In a clinical practice guideline published in Pediatric Blood and Cancer, researchers offered updated recommendations regarding chemotherapy emetogenicity classification in pediatric oncology patients and provided data they deemed crucial for the appropriate selection of antiemetic prophylaxis.
The researchers conducted a systematic review of articles reporting data on chemotherapy-induced nausea in pediatric patients. The review included 87 publications that the researchers used to develop an emetogenicity classification for 49 single‐agent and 13 combined‐agent regimens. Because few pediatric studies had evaluated nausea severity using a validated pediatric tool, the researchers focused exclusively on chemotherapy‐induced vomiting (CIV) prevention.
The clinical practice guideline panel chose to use only evidence in pediatric patients instead of in adults when developing its recommendations, since CIV risk factors may be different in adult and pediatric patients. However, this had significant limitations as many of the studies included did not evaluate CIV as a primary or secondary outcome.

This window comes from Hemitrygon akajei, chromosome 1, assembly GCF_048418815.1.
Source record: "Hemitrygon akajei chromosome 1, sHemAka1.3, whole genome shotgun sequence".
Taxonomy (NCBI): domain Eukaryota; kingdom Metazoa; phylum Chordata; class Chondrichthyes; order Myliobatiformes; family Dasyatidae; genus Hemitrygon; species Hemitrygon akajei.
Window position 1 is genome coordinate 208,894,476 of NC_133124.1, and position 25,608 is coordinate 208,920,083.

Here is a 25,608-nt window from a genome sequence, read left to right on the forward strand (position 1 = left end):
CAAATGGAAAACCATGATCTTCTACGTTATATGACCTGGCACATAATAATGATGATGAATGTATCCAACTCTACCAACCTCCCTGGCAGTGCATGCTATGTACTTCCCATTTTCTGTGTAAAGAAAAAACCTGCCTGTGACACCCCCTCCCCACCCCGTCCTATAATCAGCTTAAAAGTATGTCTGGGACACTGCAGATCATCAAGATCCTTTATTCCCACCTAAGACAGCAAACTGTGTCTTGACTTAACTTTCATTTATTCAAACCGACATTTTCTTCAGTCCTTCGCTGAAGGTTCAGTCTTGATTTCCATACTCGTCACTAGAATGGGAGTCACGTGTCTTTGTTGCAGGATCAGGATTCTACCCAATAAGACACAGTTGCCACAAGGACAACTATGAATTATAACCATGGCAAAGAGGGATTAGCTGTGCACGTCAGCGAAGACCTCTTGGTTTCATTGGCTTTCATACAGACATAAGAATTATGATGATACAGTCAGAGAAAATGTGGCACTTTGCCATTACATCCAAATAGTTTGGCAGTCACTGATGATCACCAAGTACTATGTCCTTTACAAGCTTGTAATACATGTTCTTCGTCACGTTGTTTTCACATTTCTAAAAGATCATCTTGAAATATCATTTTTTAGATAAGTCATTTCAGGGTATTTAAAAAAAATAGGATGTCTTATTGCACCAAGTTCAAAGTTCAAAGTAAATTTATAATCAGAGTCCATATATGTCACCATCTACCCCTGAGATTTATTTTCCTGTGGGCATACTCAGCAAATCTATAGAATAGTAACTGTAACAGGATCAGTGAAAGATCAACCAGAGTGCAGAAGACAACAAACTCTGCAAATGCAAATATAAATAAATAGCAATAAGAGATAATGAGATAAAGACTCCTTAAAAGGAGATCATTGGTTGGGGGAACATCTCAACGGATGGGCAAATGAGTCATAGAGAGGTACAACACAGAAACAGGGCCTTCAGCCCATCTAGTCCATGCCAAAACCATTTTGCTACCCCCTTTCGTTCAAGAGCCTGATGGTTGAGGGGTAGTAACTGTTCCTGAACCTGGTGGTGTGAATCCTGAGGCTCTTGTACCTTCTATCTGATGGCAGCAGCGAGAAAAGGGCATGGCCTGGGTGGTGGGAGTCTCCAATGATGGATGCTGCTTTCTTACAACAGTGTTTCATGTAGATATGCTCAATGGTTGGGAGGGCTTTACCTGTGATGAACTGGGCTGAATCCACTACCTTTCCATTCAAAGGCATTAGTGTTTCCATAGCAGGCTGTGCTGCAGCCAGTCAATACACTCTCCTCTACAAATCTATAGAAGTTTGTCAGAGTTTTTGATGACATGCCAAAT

Furthermore, pediatric patients often received antiemetic prophylaxis in combination with emetogenic chemotherapy agents. As a result, the researchers developed a framework and algorithm for classifying the emetogenicity of chemotherapy agents in pediatric patients receiving CIV prophylaxis. In cases where evidence on a chemotherapy agent’s emetogenicity conflicted, the panel assigned the agent to the higher classification.
The authors noted that for many chemotherapy agents and doses, there was no direct evidence to inform the risk for CIV in pediatric patients. Therefore, several agents that form the standard of care for some common pediatric cancers do not appear in this classification.
1. Paw Cho Sing E, Robinson PD, Flank J, et al. Classification of the acute emetogenicity of chemotherapy in pediatric patients: a clinical practice guideline [published online February 7, 2019]. Pediatr Blood Cancer. doi: 10.1002/pbc.27646